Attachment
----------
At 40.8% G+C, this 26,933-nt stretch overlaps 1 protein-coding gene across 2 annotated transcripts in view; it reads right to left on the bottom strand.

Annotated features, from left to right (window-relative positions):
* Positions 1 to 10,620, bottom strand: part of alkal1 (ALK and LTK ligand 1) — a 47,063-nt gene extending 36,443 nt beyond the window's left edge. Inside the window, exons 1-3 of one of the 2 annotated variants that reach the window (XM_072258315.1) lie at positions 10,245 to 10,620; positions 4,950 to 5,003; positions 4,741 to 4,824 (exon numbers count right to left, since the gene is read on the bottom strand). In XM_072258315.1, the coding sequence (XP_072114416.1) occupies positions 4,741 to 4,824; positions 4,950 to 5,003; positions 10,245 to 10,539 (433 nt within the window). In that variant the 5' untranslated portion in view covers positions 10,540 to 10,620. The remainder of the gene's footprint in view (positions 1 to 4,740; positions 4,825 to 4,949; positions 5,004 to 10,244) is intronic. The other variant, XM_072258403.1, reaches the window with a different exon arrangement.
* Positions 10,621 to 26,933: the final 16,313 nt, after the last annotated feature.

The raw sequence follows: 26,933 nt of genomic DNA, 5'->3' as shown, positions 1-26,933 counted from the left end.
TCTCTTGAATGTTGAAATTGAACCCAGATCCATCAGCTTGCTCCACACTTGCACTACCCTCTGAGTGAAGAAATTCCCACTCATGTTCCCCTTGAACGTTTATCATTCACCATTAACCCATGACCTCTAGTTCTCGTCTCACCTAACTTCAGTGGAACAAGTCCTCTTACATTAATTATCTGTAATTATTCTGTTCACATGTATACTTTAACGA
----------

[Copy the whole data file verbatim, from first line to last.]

At 40.8% G+C, this 26,933-nt stretch overlaps 1 protein-coding gene across 2 annotated transcripts in view; it reads right to left on the bottom strand.

Annotated features, from left to right (window-relative positions):
* Positions 1 to 10,620, bottom strand: part of alkal1 (ALK and LTK ligand 1) — a 47,063-nt gene extending 36,443 nt beyond the window's left edge. Inside the window, exons 1-3 of one of the 2 annotated variants that reach the window (XM_072258315.1) lie at positions 10,245 to 10,620; positions 4,950 to 5,003; positions 4,741 to 4,824 (exon numbers count right to left, since the gene is read on the bottom strand). In XM_072258315.1, the coding sequence (XP_072114416.1) occupies positions 4,741 to 4,824; positions 4,950 to 5,003; positions 10,245 to 10,539 (433 nt within the window). In that variant the 5' untranslated portion in view covers positions 10,540 to 10,620. The remainder of the gene's footprint in view (positions 1 to 4,740; positions 4,825 to 4,949; positions 5,004 to 10,244) is intronic. The other variant, XM_072258403.1, reaches the window with a different exon arrangement.
* Positions 10,621 to 26,933: the final 16,313 nt, after the last annotated feature.

The raw sequence follows: 26,933 nt of genomic DNA, 5'->3' as shown, positions 1-26,933 counted from the left end.
TCTCTTGAATGTTGAAATTGAACCCAGATCCATCAGCTTGCTCCACACTTGCACTACCCTCTGAGTGAAGAAATTCCCACTCATGTTCCCCTTGAACGTTTATCATTCACCATTAACCCATGACCTCTAGTTCTCGTCTCACCTAACTTCAGTGGAACAAGTCCTCTTACATTAATTATCTGTAATTATTCTGTTCACATGTATACTTTAACGA